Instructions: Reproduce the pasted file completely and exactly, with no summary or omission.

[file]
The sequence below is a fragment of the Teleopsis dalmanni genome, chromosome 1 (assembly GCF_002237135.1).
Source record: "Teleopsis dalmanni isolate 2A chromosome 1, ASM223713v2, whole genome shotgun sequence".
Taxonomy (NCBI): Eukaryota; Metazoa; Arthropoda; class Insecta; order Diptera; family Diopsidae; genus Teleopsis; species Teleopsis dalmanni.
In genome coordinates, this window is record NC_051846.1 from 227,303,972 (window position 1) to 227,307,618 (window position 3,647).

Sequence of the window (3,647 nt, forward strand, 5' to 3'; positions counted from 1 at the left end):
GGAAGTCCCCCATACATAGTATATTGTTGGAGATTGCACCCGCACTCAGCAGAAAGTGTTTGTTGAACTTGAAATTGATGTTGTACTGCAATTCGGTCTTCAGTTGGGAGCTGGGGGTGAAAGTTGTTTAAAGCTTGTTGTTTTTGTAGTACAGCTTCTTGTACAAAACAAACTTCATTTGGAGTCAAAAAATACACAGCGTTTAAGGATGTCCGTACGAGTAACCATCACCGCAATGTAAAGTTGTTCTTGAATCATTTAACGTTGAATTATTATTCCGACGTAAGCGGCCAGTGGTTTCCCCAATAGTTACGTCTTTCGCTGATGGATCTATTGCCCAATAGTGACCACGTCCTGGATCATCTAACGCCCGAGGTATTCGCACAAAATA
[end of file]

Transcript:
The sequence below is a fragment of the Teleopsis dalmanni genome, chromosome 1 (assembly GCF_002237135.1).
Source record: "Teleopsis dalmanni isolate 2A chromosome 1, ASM223713v2, whole genome shotgun sequence".
Taxonomy (NCBI): Eukaryota; Metazoa; Arthropoda; class Insecta; order Diptera; family Diopsidae; genus Teleopsis; species Teleopsis dalmanni.
In genome coordinates, this window is record NC_051846.1 from 227,303,972 (window position 1) to 227,307,618 (window position 3,647).

Sequence of the window (3,647 nt, forward strand, 5' to 3'; positions counted from 1 at the left end):
GGAAGTCCCCCATACATAGTATATTGTTGGAGATTGCACCCGCACTCAGCAGAAAGTGTTTGTTGAACTTGAAATTGATGTTGTACTGCAATTCGGTCTTCAGTTGGGAGCTGGGGGTGAAAGTTGTTTAAAGCTTGTTGTTTTTGTAGTACAGCTTCTTGTACAAAACAAACTTCATTTGGAGTCAAAAAATACACAGCGTTTAAGGATGTCCGTACGAGTAACCATCACCGCAATGTAAAGTTGTTCTTGAATCATTTAACGTTGAATTATTATTCCGACGTAAGCGGCCAGTGGTTTCCCCAATAGTTACGTCTTTCGCTGATGGATCTATTGCCCAATAGTGACCACGTCCTGGATCATCTAACGCCCGAGGTATTCGCACAAAATA